Okay, confession time. I actually learned Italian before I learned English, and even though as I grew up I lost the ability to speak Italian fluently, I still speak it pretty much every day. As a result, I sometimes slip in Italian words when I'm speaking English. And if I'm not with my family, close friends, or even in my neighbourhood? This can lead to a lot of accidental confusion. But it's okay. I know I'm not alone in this. Montreal Italians have a lot of colloquial expressions that integrate English, Italian, and sometimes French, all in the same word or sentence. Some people get what we're saying. Some people don't. If you're part of the latter group of people, don't sweat it. Here's a list of the 10 most common things that Montreal Italians say.
Which is only rarely used to mean "brother." What is it used as, you ask? An adjective. A verb. A noun. A pronoun. Anything, really. I once had a whole conversation just using the word "bro." Protip: the word "fra" holds pretty much the same connotation. So if you hear any one of these two things, you know how to respond.
2. "What a scem!"
If your Italian friend is calling you a scemo, scema, or just plain scem, then you know you dungoofed.Scemo, pronounced sh-em-oh, is basically the Italian equivalent of the word "idiot." Except worse. Trust me when I say you want to avoid being called a scem whenever possible.
3. "Che ne saccio."
AKA, che ne satch. Straight up, this is just a polite way of saying "How the hell should I know?" Also interchangeable with the word "Boh."
4. "He came in looking pure shpack that night."
Before there was "on point", there was shpack.
5. "Hard, bro. Hard."
In this context, the word "hard" doesn't mean difficult. Instead, it's used to express just how much someone agrees with something you've said. For example, if I say it's a nice day, and you respond, "Yeah, hard," then I know that my comment on the weather really resonated with you.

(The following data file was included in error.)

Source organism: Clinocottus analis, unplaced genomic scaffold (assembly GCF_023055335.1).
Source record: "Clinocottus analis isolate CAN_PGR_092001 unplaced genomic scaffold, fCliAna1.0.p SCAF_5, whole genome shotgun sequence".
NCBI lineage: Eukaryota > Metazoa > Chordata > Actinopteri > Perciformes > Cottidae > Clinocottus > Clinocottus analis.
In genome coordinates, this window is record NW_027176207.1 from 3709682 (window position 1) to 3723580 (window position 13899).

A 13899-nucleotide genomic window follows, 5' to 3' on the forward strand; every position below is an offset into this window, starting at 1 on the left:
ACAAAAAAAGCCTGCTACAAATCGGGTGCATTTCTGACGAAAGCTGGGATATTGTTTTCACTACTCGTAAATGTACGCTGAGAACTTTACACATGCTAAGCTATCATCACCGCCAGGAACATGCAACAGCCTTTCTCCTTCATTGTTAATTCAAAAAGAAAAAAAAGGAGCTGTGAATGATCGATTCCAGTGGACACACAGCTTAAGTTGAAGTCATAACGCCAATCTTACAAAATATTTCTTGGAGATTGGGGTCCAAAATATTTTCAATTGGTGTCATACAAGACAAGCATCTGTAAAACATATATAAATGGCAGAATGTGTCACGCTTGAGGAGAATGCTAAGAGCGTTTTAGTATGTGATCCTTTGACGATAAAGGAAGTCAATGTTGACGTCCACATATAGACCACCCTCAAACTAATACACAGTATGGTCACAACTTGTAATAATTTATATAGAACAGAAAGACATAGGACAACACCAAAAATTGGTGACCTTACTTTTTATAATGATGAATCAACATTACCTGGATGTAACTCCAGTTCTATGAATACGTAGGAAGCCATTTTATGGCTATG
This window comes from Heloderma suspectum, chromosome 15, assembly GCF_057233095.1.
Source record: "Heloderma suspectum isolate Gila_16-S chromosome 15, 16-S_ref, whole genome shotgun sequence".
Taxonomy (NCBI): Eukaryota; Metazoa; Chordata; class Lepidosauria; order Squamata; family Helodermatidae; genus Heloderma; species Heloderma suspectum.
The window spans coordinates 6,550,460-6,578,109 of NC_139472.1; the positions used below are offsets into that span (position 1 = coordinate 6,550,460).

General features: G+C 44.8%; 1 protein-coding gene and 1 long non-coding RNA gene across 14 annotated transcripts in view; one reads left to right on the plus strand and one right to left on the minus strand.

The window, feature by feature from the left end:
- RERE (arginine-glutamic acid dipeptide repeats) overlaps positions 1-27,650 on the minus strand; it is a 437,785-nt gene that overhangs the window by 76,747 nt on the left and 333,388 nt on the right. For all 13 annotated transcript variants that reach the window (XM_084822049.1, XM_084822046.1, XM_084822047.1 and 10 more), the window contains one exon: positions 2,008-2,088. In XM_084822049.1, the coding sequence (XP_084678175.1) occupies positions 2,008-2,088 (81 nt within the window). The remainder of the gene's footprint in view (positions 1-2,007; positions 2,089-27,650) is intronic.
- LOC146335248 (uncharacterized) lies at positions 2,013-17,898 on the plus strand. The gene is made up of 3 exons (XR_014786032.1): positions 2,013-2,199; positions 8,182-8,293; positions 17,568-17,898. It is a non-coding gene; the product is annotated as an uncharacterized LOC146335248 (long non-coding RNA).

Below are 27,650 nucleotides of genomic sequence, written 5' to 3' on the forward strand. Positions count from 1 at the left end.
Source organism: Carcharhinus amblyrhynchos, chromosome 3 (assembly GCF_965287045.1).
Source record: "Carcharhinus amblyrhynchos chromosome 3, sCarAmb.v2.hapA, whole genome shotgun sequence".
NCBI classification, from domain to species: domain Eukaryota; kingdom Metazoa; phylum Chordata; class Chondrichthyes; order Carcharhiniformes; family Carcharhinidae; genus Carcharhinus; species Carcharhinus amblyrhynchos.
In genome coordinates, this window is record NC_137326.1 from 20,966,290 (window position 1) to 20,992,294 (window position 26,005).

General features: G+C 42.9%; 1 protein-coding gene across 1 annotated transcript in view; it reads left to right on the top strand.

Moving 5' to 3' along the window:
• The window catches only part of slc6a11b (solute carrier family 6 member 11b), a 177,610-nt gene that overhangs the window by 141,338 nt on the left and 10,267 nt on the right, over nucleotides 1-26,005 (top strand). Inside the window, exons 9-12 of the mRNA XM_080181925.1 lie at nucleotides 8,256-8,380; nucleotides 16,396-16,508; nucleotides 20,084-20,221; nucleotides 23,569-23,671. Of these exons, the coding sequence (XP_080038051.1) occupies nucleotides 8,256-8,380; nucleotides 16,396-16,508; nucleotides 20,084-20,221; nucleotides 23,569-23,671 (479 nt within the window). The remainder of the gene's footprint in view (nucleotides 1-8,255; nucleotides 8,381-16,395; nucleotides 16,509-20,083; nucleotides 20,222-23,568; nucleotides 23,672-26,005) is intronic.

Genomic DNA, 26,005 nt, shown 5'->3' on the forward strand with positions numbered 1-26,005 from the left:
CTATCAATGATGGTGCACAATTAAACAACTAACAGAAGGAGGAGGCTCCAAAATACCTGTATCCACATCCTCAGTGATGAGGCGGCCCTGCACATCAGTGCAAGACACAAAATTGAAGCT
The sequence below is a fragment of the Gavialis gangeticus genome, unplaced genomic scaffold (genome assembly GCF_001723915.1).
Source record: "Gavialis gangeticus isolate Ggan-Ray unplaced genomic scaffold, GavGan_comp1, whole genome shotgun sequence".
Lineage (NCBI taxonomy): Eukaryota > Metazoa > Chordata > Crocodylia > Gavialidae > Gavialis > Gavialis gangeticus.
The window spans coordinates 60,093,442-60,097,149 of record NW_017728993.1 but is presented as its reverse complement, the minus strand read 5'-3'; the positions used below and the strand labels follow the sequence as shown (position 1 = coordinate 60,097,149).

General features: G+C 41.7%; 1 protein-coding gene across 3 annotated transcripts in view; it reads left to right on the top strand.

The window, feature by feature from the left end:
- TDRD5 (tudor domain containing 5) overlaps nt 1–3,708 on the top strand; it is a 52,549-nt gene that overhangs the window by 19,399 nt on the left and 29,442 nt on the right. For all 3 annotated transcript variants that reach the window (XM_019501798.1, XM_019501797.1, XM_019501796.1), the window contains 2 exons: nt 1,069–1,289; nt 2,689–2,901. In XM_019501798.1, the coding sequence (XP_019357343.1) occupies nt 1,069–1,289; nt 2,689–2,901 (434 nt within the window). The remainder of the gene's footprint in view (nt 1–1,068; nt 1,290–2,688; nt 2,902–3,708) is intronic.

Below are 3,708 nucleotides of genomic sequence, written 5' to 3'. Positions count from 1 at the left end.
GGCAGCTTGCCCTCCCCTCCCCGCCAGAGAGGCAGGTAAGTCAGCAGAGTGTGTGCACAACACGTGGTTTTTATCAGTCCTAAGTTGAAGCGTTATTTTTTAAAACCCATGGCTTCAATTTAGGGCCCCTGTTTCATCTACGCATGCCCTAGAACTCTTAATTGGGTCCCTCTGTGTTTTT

6. "Me, I don’t know."
The number of times I've heard this said - or said this myself - is literally immeasurable. A lot of people say "Me, I," but for some reason, Montreal Italians end up saying it the most. I'm not sure why this is - but me, I've just learned to accept it.
7. "I'm all worried."
Said sarcastically 100% of the time, "I'm all worried" basically means that you couldn't care less. Bonus points if you say it while waving your hands in the air (like you just don't care.)
8. "I’m all rovinat today. Let’s go for an espresso."
Rovinat is a bastardization of the Italian word rovinato, which means ruined. It's used to describe how you feel after a long day at work. Or a long night out. No judgements.
9. "Can’t come out tonight, I have to help my Nonna make sauce."
Nonna is "grandmother" in Italian, and if your Italian friend is telling you that they can't come out because they're helping their grandmother - then don't push it. They mean business. They might be making enough tomato sauce to last a year straight. They might be picking grapes from the driveway vineyard. They might be planting tomatoes in the giardino. No matter what weird thing they're doing... just accept they won't be coming out any time soon.
10. "I got this wine from my cantine… Don’t worry, it’s for sure good."
A cantine is a cold room used to make and store food, wine, cheese, cold cuts - you name it, it's probably in the cantine. It's also a room of insurmountable treasures if you know when to go looking. If your Italian friend has brought you a homemade treat from the cantine (like wine), then you know it's real.
"We live in a francophone province in a francophone city from a legislative perspective, but the reality of Montreal is far different," the leader of Mouvement Montréal said in an interview with MTL Blog.
"So, for us, it was important to re-establish the identity of Montreal, which is one that is inclusive."
"We want to make clear that we want companies on the Island of Montreal to be able to operate in both languages without interference from the provincial government," Holness said.
And it calls for a review of the city's hiring processes to allow anglophones with "functional-level, but not high-level, French" to land municipal jobs.